So why do i smoke ? Well, I don't. Not now anyway.
I used to smoke. I had intense smoking periods of time and not so intense. It all started in the University. I had friends that were smoking for more than 10 years at that point. I did not understand why are they doing it and now that I think about it, I do not understand nor remember how I started doing it. I remember my struggles on trying to quit. It was hard, or so I thought. Eventually it turned out to be quite easy, but than again I did try a rather long time.
At first it was cool but with time it gradually grew into a habit. I smoked for a few years and finally decide to ditch it. The habit would result in bad breath and nothing more. Wrong again, but I did not know it back than. I was young, healthy and very cool. Cool people do not care about risks, well … i took on the wrong kind of risk to show coolness. It was the exact opposite. It was not cool, it was hazardous, it was disrespectful and it was a drug dependent issue. I used to smoke around four cigarettes a day back then. It took me four years of smoking cigarettes to start thinking about dropping smoking. It took me another 2 years of trying to cut down on my daily dosage. I tried to smoke less. I tried to smoke slim cigarettes. I tried menthol cigarettes and then cigars for a while. I tried reading a book on how to quit the bad habit. I switched from cigarettes to smoking kalian like a chimney. That was another silly idea. In the end of the 2 years I ended up smoking the same four cigarettes a day. It was a disaster. I felt helpless. I felt that I was not in control of myself and my feelings.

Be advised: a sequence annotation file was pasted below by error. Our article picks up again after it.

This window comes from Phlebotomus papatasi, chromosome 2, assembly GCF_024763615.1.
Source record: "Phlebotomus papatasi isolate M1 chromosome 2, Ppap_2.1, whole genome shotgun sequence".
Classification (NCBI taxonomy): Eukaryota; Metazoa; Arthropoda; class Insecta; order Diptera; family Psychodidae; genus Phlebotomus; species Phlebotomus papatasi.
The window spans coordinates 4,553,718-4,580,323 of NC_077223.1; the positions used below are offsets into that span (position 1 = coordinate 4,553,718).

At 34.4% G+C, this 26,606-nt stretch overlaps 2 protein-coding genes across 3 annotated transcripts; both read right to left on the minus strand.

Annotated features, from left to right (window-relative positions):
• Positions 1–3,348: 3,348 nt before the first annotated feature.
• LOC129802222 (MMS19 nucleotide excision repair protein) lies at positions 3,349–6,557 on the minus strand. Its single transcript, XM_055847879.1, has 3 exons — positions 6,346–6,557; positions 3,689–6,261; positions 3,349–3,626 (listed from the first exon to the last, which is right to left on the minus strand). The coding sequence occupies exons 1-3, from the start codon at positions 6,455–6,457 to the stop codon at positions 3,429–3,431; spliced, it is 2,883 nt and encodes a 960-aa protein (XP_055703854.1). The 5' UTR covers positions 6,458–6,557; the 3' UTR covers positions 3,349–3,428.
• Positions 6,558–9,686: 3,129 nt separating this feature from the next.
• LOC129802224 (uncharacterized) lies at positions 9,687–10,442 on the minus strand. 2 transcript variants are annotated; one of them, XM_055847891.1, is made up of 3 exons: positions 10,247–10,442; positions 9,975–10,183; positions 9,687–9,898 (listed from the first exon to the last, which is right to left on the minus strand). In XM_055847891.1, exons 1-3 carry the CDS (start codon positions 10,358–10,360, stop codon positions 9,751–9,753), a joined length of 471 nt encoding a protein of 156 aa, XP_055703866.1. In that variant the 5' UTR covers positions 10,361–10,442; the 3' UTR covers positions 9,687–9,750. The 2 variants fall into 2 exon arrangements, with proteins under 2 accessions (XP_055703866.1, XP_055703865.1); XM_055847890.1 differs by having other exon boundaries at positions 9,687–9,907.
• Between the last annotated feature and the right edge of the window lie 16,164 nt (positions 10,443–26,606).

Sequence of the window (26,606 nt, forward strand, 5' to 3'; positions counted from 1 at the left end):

I stopped trying. I remember sitting down one day and just thinking about it. Thinking of how I failed myself and why. I analyzed my smoking habits and smoking in general. I structured it and gave it a lot of thought. One of the questions I could not answer was "why". Why do I keep smoking. I could not see one single advantage in it, but only downsides. I did not do sports as much, I was starting to get out of breath more and more often. Yet I kept doing it.
I was reading a lot in those days. So, one evening, while I was at the usual table in my favorite bar and finished yet another book, I lit another cigarette and from nowhere, it came to me. I quit. I looked at the freshly lit cigarette and i smoked it to the end. I do not know why i finished it, but I did. I put it out when I was done. I payed the bill and left the bar.
That was it. I was free. It took 2 years of meaningless attempts versus a few hours of inner self digging to finally realize that I am who I decide to be. I do what I want to do.
Today, many years later, as I was returning to work from launch I felt a weird craving to light up. It felt extremely familiar yet so distant. I thought about it and decided to write this article to remind myself of the extraordinary feeling of liberation I felt that night when I left the bar.
And to finish on a positive and funny note :